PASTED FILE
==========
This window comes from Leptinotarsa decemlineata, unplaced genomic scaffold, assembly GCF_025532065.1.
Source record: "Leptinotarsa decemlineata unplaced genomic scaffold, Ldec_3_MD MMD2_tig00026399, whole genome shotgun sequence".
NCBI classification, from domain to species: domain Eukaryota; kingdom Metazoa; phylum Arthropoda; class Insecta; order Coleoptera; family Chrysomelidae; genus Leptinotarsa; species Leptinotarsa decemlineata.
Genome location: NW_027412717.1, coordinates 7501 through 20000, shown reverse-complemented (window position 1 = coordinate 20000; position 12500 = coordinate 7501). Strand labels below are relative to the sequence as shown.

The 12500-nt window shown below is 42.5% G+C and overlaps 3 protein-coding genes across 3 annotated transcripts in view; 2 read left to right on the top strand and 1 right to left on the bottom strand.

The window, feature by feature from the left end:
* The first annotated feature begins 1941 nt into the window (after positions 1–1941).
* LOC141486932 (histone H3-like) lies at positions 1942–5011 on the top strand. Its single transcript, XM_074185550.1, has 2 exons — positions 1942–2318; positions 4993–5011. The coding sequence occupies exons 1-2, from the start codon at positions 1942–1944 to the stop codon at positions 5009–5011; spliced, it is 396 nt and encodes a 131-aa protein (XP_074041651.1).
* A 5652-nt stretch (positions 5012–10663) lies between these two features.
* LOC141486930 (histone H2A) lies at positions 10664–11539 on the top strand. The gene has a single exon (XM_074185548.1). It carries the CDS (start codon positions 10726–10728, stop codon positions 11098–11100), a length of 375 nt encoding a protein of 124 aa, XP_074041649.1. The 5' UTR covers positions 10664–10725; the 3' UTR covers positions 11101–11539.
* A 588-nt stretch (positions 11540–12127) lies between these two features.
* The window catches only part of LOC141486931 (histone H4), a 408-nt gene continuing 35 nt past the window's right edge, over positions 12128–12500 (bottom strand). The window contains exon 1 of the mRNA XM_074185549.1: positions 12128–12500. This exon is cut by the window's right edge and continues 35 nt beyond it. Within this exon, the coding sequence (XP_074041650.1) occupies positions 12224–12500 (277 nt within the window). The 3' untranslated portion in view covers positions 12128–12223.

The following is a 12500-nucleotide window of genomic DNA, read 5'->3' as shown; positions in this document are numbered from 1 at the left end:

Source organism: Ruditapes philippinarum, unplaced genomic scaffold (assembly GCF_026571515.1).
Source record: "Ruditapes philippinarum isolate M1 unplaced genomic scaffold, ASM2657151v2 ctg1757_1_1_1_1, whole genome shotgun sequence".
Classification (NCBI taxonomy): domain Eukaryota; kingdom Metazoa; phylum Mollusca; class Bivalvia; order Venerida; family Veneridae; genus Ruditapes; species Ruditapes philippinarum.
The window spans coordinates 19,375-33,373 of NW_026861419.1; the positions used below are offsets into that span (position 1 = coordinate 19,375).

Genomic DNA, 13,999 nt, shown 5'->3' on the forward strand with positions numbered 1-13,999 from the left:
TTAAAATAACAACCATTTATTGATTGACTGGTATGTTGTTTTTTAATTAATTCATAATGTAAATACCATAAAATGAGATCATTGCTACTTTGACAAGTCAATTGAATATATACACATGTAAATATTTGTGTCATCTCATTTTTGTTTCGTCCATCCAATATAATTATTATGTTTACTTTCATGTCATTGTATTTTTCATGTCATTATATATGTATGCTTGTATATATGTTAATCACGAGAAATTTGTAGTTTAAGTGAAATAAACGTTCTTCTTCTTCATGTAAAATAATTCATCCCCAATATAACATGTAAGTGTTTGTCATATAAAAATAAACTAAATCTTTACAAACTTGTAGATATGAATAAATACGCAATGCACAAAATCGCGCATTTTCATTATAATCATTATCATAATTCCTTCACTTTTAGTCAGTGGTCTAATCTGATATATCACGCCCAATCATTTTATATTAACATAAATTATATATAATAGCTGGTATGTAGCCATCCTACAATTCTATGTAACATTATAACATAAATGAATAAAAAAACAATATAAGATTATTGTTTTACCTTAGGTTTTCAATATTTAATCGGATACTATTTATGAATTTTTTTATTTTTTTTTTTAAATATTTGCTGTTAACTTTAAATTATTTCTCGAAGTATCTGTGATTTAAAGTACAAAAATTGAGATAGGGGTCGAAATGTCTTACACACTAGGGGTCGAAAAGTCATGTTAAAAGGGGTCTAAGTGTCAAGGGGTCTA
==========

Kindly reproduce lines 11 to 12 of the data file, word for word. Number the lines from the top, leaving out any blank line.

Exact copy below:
* A 588-nt stretch (positions 11540–12127) lies between these two features.
* The window catches only part of LOC141486931 (histone H4), a 408-nt gene continuing 35 nt past the window's right edge, over positions 12128–12500 (bottom strand). The window contains exon 1 of the mRNA XM_074185549.1: positions 12128–12500. This exon is cut by the window's right edge and continues 35 nt beyond it. Within this exon, the coding sequence (XP_074041650.1) occupies positions 12224–12500 (277 nt within the window). The 3' untranslated portion in view covers positions 12128–12223.